January 28, 2022

Yesterday the Idaho Supreme Court issued an opinion allowing the Idaho Commission for Reapportionment Legislative District Map (L03) to stand, rejecting lawsuits aimed at having a different map chosen or having the map redrawn.

The Court, in a summary statement described the genesis of the joined lawsuits (Durst v. Idaho Commission for Reapportionment), saying, “This case arises out of multiple petitions challenging the constitutionality of Plan L03, the legislative redistricting plan adopted by the Idaho Commission for Reapportionment (“the Commission”).  They summarized their ruling as follows, “The Idaho Supreme Court held that the Petitioners failed to establish that the Commission unreasonably determined” that eight county splits were necessary to comport with the Equal Protection Clause of the U.S. Constitution. The Court further held that Petitioners had failed to show Plan L03 violated Idaho Code section 72-1506. Accordingly, the Court denied the Petitioners’ requests to issue a writ of prohibition barring implementation of the Commission’s Plan L03.”

Plaintiff Branden Durst, also a candidate for Idaho Superintendent of Public Instruction, commented, “In making their decision yesterday, the Idaho Supreme Court said, “Jim Jones was right.”  Jones, a liberal former justice, was the lone dissenter in the Twin Falls County case that was relied upon by the petitioners.  The Court “disavowed” their decision in Twin Falls and subsequently the four conservatives who preceded them.  What is more striking, however, is how quick the court was to ignore the principle of stare decisis and to ignore the plain reading of the Idaho Constitution.  This is an activist court that must be reigned in.”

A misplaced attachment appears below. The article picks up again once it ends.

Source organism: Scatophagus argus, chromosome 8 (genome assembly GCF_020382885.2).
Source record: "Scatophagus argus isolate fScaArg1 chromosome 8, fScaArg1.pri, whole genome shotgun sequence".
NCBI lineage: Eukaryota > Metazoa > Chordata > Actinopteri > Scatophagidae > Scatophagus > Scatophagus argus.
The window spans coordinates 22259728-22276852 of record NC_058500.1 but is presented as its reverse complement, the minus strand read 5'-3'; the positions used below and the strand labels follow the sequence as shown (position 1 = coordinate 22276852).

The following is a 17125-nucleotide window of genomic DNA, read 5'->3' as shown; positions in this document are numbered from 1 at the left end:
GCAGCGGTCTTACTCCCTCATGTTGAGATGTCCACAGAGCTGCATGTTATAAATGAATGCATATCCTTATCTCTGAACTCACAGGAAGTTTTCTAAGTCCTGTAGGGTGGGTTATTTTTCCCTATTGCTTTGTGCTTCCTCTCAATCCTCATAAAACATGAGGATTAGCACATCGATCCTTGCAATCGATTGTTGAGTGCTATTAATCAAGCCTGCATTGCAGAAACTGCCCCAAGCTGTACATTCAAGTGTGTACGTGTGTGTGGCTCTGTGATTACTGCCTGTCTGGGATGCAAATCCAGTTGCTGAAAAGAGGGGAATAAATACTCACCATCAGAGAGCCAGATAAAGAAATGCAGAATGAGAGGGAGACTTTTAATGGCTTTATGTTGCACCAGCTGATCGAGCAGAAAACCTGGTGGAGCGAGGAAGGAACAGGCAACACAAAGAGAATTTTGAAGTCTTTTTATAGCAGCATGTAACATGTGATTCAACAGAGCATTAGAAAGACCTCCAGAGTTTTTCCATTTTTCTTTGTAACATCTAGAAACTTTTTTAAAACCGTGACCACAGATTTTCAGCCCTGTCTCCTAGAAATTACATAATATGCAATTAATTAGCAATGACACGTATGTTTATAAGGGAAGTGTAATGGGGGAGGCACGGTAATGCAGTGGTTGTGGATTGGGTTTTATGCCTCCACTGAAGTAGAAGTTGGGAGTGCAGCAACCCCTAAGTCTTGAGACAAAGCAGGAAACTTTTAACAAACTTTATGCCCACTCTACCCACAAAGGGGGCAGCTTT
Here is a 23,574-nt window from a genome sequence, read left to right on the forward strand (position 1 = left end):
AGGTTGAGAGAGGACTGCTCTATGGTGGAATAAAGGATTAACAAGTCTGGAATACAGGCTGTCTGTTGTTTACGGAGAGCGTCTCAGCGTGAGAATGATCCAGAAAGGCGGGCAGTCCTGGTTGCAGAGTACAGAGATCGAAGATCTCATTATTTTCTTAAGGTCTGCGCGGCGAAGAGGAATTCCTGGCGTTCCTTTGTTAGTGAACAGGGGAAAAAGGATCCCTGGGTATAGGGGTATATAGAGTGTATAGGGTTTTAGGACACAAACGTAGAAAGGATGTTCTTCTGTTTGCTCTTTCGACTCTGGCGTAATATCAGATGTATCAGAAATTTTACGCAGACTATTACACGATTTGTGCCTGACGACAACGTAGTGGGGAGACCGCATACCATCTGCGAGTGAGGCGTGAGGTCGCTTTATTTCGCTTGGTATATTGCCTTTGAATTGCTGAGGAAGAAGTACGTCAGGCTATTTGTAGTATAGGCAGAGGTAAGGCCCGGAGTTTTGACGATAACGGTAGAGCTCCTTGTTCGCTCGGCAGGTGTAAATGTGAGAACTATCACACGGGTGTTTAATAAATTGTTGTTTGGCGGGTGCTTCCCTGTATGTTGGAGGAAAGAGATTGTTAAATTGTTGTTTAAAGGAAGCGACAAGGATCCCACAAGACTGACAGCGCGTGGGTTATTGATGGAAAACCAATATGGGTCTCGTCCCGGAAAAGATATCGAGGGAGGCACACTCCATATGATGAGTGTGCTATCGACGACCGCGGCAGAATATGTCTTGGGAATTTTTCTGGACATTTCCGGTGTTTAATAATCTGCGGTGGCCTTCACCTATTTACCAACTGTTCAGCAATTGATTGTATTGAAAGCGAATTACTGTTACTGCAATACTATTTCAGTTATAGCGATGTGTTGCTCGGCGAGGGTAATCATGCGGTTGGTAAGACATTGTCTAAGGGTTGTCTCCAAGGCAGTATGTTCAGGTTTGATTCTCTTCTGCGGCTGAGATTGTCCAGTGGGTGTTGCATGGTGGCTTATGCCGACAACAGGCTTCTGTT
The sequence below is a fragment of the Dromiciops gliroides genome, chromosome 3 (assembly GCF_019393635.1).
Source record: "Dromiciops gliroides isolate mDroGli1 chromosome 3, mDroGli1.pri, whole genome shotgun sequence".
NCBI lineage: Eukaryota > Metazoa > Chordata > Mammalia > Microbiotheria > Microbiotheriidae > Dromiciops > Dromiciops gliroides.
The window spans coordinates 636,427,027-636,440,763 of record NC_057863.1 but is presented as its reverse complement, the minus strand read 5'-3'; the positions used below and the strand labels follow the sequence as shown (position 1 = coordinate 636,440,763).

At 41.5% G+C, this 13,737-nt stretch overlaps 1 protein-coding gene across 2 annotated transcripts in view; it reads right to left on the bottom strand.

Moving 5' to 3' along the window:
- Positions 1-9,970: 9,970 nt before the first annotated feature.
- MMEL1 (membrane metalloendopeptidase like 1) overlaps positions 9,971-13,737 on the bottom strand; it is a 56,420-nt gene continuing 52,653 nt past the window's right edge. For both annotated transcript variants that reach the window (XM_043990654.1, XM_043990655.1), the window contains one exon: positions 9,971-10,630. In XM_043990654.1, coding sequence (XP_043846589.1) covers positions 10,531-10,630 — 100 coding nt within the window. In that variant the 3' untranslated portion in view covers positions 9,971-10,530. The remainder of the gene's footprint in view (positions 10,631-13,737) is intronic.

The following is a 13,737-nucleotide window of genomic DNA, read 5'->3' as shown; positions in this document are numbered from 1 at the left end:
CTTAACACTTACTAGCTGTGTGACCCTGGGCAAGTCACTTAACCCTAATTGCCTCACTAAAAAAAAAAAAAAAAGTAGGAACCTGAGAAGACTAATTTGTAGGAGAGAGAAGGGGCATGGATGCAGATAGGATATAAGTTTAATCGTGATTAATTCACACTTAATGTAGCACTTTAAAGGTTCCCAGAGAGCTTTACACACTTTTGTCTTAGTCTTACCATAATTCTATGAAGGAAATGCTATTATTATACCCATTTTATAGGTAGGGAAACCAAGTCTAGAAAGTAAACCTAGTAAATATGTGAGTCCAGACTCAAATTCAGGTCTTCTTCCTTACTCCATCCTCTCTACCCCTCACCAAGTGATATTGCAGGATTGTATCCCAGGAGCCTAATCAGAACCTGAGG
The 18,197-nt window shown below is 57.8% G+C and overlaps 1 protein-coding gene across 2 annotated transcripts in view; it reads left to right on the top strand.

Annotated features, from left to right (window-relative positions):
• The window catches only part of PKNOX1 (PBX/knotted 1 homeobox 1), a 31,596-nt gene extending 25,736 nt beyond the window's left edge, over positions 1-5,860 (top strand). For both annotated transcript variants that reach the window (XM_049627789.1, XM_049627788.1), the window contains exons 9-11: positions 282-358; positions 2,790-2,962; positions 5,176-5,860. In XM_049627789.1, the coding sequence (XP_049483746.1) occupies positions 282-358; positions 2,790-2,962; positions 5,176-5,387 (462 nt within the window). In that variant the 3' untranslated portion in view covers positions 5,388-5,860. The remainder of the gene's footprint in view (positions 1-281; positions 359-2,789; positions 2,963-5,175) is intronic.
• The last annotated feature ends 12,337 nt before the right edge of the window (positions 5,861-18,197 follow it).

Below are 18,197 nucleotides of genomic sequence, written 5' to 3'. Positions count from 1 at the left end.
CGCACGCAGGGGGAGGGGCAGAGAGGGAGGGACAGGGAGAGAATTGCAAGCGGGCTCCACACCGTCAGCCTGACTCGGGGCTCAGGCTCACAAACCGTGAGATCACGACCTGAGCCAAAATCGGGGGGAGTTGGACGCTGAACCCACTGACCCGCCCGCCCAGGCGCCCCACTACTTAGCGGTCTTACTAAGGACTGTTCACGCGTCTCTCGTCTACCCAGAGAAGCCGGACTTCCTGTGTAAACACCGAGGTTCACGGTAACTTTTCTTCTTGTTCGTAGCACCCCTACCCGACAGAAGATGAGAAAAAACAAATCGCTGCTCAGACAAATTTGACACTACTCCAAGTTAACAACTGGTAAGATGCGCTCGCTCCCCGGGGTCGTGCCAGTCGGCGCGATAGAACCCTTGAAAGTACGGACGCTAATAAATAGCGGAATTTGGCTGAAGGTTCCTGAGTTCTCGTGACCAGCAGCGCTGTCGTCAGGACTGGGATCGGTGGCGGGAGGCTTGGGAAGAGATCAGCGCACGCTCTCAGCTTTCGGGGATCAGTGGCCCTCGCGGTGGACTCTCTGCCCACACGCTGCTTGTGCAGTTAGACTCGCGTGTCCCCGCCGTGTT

You can read the summary statement of the Court, here:

Click to access 49261summ.pdf

The full opinion can be seen, here:

Click to access 49261.pdf

You can view map L03 and determine in which legislative district you reside, here:

L03 Lookup

To learn more about Branden Durst, visit:  Durst for Idaho

 

1 COMMENT

  1. This sums it up… What is more striking, however, is how quick the court was to ignore the principle of stare decisis and to ignore the plain reading of the Idaho Constitution. This is an activist court that must be reigned in.”

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